From the symbolic point of the view the porch has the effect of separating what is below from what is above through its roof and defining a point on earth through its sides. It thus aids man in defining a position for himself both in relation to his Deity and in relation to his space. The concept manifests itself under two additional forms forms, 'Talar' and 'Mehrab'. Both of these have the same effect of defining a position for man in relation to his space.
The development of the Eivan as a form can be traced from the Achamaenid tradition through Arsacid or Parthian palaces to the Sassanid period during which it was used extensively. It is thus a pre-Islamic form which was well established prior to the conquest of Iran by the Arabs in the mid-seventh century CE. The Eivan illustrated here is from the Friday Mosque (Masjed-e-Jomeh) and demonstrates the connection between the courtyard and the Sanctuary. By its size and harmony we can perceive it as the externalisation of divine might which gives form and substance to man's place on earth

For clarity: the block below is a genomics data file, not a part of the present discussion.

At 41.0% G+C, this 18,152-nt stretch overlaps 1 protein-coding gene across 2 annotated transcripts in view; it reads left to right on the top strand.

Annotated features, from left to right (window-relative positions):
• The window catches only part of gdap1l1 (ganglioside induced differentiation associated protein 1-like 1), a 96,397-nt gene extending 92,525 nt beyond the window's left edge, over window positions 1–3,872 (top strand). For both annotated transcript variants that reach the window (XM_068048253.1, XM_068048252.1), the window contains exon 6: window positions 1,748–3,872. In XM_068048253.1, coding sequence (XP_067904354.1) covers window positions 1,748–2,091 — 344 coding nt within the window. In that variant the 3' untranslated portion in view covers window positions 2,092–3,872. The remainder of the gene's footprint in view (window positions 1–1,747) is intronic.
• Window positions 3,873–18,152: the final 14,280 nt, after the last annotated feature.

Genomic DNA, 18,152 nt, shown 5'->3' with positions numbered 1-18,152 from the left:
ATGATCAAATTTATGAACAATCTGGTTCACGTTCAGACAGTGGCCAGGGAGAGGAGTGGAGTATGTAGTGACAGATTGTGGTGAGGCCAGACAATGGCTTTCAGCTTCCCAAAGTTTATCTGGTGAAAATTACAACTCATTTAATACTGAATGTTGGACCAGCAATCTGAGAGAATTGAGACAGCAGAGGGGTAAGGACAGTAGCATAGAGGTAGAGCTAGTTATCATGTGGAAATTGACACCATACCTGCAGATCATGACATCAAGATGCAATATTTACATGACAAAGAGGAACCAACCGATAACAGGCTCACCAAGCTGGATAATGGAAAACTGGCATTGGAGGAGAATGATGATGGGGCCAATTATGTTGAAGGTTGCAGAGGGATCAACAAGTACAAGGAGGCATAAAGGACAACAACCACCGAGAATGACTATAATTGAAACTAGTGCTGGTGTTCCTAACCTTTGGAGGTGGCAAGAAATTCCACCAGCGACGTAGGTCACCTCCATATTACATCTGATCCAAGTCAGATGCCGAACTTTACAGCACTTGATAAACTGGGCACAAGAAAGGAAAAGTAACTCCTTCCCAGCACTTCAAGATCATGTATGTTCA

An Eivan thus represents the Connection, while its barrelled vault represents the Transition and whatever lies beyond is seen as a Culmination.